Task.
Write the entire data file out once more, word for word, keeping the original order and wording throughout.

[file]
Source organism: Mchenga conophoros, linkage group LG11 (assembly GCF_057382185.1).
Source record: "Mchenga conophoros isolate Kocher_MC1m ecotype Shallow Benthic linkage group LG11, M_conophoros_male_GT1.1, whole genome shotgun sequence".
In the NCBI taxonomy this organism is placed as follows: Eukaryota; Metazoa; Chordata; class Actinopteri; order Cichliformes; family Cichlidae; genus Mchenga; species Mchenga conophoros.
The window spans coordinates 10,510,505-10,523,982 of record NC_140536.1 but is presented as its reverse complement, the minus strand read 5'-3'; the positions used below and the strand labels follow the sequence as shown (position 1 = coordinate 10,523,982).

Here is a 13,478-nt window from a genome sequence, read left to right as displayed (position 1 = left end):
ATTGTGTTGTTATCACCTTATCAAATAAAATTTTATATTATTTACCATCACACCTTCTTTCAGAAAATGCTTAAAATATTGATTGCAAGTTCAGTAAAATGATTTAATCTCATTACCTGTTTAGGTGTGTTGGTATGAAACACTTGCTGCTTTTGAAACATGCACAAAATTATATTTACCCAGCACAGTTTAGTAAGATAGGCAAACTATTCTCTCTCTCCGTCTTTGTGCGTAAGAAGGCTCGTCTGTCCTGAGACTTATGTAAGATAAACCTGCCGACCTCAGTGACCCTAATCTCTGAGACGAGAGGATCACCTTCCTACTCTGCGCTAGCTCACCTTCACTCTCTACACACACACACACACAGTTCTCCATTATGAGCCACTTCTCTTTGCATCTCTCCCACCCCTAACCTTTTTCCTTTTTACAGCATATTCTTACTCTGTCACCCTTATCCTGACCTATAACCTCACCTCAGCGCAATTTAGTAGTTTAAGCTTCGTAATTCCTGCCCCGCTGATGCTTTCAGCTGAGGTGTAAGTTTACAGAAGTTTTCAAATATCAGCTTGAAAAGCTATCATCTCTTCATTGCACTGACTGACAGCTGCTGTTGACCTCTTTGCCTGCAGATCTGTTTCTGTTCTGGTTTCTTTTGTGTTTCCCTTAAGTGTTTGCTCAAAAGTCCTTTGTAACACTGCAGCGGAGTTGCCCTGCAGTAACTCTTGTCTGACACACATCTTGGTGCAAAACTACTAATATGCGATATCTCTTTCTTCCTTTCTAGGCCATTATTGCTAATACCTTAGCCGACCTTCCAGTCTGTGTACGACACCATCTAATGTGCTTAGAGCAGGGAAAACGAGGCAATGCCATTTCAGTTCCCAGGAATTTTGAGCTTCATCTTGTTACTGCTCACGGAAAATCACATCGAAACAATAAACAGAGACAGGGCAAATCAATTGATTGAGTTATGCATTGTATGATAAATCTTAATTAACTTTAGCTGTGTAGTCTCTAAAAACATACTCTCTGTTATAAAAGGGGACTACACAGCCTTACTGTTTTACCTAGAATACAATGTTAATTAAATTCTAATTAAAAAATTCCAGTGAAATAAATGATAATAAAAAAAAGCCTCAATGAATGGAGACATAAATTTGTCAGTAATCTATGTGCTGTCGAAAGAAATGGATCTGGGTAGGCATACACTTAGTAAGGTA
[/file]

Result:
Source organism: Mchenga conophoros, linkage group LG11 (assembly GCF_057382185.1).
Source record: "Mchenga conophoros isolate Kocher_MC1m ecotype Shallow Benthic linkage group LG11, M_conophoros_male_GT1.1, whole genome shotgun sequence".
In the NCBI taxonomy this organism is placed as follows: Eukaryota; Metazoa; Chordata; class Actinopteri; order Cichliformes; family Cichlidae; genus Mchenga; species Mchenga conophoros.
The window spans coordinates 10,510,505-10,523,982 of record NC_140536.1 but is presented as its reverse complement, the minus strand read 5'-3'; the positions used below and the strand labels follow the sequence as shown (position 1 = coordinate 10,523,982).

Here is a 13,478-nt window from a genome sequence, read left to right as displayed (position 1 = left end):
ATTGTGTTGTTATCACCTTATCAAATAAAATTTTATATTATTTACCATCACACCTTCTTTCAGAAAATGCTTAAAATATTGATTGCAAGTTCAGTAAAATGATTTAATCTCATTACCTGTTTAGGTGTGTTGGTATGAAACACTTGCTGCTTTTGAAACATGCACAAAATTATATTTACCCAGCACAGTTTAGTAAGATAGGCAAACTATTCTCTCTCTCCGTCTTTGTGCGTAAGAAGGCTCGTCTGTCCTGAGACTTATGTAAGATAAACCTGCCGACCTCAGTGACCCTAATCTCTGAGACGAGAGGATCACCTTCCTACTCTGCGCTAGCTCACCTTCACTCTCTACACACACACACACACAGTTCTCCATTATGAGCCACTTCTCTTTGCATCTCTCCCACCCCTAACCTTTTTCCTTTTTACAGCATATTCTTACTCTGTCACCCTTATCCTGACCTATAACCTCACCTCAGCGCAATTTAGTAGTTTAAGCTTCGTAATTCCTGCCCCGCTGATGCTTTCAGCTGAGGTGTAAGTTTACAGAAGTTTTCAAATATCAGCTTGAAAAGCTATCATCTCTTCATTGCACTGACTGACAGCTGCTGTTGACCTCTTTGCCTGCAGATCTGTTTCTGTTCTGGTTTCTTTTGTGTTTCCCTTAAGTGTTTGCTCAAAAGTCCTTTGTAACACTGCAGCGGAGTTGCCCTGCAGTAACTCTTGTCTGACACACATCTTGGTGCAAAACTACTAATATGCGATATCTCTTTCTTCCTTTCTAGGCCATTATTGCTAATACCTTAGCCGACCTTCCAGTCTGTGTACGACACCATCTAATGTGCTTAGAGCAGGGAAAACGAGGCAATGCCATTTCAGTTCCCAGGAATTTTGAGCTTCATCTTGTTACTGCTCACGGAAAATCACATCGAAACAATAAACAGAGACAGGGCAAATCAATTGATTGAGTTATGCATTGTATGATAAATCTTAATTAACTTTAGCTGTGTAGTCTCTAAAAACATACTCTCTGTTATAAAAGGGGACTACACAGCCTTACTGTTTTACCTAGAATACAATGTTAATTAAATTCTAATTAAAAAATTCCAGTGAAATAAATGATAATAAAAAAAAGCCTCAATGAATGGAGACATAAATTTGTCAGTAATCTATGTGCTGTCGAAAGAAATGGATCTGGGTAGGCATACACTTAGTAAGGTA